A more simplified approach came in 2009:   a white background, photo of poets, a mission statement and a double columned set of contents. This approach lasted until 2015, when an expressionistic background in light moss green with scrape marks and white swipes replaced the white page; the mission statement was removed and placed in an "About Us" link at the top of the page, and the contents become more prominent. 

MAP, 2015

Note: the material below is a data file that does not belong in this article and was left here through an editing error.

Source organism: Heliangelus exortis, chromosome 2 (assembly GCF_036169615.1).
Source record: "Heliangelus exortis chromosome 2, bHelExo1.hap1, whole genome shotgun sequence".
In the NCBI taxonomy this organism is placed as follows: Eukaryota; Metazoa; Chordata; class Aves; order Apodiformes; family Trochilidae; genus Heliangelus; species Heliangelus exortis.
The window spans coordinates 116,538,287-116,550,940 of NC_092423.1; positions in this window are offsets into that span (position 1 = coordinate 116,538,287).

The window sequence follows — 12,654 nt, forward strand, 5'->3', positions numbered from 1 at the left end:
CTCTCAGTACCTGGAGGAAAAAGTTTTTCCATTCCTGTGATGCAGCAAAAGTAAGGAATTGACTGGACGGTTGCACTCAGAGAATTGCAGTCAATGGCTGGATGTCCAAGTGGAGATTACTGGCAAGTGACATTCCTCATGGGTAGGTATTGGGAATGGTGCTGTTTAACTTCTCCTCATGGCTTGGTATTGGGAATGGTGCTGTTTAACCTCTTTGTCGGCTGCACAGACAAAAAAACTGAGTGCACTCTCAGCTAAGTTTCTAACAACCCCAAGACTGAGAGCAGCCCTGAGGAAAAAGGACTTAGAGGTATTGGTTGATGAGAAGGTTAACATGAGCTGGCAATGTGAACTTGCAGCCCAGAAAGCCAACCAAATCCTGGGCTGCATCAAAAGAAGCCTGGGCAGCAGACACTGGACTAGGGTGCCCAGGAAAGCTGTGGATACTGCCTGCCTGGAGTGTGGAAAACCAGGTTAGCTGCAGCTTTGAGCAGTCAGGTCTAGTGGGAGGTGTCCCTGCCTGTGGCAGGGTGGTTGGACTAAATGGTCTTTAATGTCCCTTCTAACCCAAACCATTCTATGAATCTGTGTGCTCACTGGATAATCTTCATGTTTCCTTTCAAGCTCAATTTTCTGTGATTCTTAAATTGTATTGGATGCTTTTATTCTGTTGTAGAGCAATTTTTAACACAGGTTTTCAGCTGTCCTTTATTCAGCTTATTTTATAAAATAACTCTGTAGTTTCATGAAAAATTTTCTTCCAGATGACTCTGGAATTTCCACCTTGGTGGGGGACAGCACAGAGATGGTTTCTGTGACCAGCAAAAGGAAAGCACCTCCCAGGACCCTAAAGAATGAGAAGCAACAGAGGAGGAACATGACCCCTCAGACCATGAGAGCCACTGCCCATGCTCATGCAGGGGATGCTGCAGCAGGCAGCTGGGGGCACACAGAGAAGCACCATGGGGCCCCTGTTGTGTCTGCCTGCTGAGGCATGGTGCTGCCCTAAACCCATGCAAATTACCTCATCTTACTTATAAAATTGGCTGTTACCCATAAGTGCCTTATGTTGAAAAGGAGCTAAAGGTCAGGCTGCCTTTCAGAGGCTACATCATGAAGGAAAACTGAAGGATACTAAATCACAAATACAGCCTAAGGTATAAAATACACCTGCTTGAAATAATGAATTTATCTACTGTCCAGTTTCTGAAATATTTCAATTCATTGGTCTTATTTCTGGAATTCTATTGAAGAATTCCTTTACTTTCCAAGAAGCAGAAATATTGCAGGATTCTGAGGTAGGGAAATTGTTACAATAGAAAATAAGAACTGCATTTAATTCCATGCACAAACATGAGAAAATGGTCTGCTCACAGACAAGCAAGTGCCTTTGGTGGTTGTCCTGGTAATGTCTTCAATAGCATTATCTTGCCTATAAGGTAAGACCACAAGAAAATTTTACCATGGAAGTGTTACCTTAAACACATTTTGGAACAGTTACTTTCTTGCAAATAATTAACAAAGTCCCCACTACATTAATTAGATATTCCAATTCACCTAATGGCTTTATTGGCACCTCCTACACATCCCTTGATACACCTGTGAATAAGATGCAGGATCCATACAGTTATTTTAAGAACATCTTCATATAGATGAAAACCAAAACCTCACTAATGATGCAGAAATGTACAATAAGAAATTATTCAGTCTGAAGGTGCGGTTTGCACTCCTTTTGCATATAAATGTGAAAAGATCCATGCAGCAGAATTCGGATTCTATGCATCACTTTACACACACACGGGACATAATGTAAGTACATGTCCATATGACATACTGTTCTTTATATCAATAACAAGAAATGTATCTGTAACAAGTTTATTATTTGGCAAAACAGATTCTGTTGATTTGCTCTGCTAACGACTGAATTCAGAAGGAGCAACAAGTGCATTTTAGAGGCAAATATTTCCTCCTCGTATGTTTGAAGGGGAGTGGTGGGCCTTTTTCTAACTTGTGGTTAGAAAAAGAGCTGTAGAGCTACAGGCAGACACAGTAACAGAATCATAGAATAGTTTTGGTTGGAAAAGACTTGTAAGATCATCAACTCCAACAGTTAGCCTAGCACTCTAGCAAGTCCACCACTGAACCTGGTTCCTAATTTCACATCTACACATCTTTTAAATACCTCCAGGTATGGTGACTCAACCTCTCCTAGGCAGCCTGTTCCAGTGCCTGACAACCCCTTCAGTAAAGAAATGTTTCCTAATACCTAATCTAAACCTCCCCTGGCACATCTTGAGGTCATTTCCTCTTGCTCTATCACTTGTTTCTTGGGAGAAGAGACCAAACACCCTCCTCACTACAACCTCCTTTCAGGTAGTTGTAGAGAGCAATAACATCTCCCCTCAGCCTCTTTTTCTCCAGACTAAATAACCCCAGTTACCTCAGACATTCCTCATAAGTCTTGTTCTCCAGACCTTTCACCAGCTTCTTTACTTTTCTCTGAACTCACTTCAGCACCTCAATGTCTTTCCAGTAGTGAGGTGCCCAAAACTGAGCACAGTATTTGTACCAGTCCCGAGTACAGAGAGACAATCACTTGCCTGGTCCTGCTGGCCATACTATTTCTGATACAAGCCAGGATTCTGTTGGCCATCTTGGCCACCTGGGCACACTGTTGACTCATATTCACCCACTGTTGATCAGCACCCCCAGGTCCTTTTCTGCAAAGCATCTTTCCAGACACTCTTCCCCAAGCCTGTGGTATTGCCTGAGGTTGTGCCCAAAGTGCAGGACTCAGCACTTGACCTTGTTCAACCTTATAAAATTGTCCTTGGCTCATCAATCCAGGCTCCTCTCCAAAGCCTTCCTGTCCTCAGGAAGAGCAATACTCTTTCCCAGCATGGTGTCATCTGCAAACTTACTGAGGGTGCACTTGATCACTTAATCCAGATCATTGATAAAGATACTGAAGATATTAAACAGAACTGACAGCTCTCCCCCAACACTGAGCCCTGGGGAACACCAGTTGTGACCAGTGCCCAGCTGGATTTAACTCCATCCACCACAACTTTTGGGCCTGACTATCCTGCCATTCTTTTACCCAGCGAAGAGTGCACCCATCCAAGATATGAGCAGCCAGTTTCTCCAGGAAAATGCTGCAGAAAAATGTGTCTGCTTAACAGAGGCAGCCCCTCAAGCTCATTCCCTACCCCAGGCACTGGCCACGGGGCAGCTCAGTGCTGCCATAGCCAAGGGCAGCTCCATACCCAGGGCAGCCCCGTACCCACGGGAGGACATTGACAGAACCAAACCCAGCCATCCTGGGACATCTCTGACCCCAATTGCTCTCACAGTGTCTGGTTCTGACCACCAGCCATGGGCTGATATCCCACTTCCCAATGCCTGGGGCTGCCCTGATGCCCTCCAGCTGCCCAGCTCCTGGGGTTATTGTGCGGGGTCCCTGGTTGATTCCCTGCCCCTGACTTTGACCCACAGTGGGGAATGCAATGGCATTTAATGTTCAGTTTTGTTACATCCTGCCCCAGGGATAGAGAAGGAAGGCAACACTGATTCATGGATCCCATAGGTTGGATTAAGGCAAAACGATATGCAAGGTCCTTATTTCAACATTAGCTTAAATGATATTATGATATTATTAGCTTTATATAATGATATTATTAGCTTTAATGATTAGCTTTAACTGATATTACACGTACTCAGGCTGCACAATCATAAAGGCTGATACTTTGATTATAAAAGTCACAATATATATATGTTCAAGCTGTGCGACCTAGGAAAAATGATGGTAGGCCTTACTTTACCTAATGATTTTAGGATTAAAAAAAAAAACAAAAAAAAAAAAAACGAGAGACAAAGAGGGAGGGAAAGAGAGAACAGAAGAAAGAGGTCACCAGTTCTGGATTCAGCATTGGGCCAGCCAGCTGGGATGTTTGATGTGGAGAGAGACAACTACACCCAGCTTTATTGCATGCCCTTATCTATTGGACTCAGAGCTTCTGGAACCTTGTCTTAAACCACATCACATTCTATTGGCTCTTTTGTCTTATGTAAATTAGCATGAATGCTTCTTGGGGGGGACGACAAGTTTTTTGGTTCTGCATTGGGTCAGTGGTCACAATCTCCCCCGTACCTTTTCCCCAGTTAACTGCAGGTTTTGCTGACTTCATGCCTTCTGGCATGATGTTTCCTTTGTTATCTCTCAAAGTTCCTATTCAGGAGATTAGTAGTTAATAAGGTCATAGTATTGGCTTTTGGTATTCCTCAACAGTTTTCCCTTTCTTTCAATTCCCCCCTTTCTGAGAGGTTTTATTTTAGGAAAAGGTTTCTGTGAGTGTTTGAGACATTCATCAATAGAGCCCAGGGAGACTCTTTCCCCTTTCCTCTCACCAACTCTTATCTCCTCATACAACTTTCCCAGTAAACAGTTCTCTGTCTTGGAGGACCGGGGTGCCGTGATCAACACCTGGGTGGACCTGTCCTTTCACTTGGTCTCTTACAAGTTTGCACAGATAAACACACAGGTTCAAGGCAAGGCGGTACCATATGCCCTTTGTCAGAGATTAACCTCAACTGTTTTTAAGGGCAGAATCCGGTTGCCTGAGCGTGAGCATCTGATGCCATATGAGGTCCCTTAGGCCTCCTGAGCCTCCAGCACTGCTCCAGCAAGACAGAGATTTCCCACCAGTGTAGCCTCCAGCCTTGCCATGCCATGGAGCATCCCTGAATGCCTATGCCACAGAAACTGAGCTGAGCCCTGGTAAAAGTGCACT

Through all of these changes, there were also incremental—sometimes massive—changes to the contents themselves; the website became a poetics of sustained organic growth.  2006 saw a great expansion of individual poets’ pages, with poetics organized by categories:  ethnic or cultural or racial groupings: Latino/a, Middle Eastern American poets, African American Poezee, Asian-Pacific American poets, and Native American Words Between Worlds, The Sexuals, Troubadours, Daughters of Stein, Invisible Empires of Beatitude, and Golden Bodies.  There were also Digital Vistas and Magnificent Rainbow:  Kids Form Poems, and the introduction of a larger group of online readings.  The inclusion of categories such as these has persisted throughout the rest of MAP’s history; in 2010, for example, Jim divided the exhibits into three major categories, beginning with International Exhibits, including both Old Globe Masterminds, 20th Century International Bards, and Today’s World Voices.  This move more directly connected American poetry with the rest of the world, avoided what he called “America First Mind,” and it opened another door to understanding poet greats “outside our borders as well as back in time.”  The Exhibits were divided into two other categories that year, too:  Diversity Exhibits as those above given their own space, and Medium Exhibits (Poets and Painters, Publishers).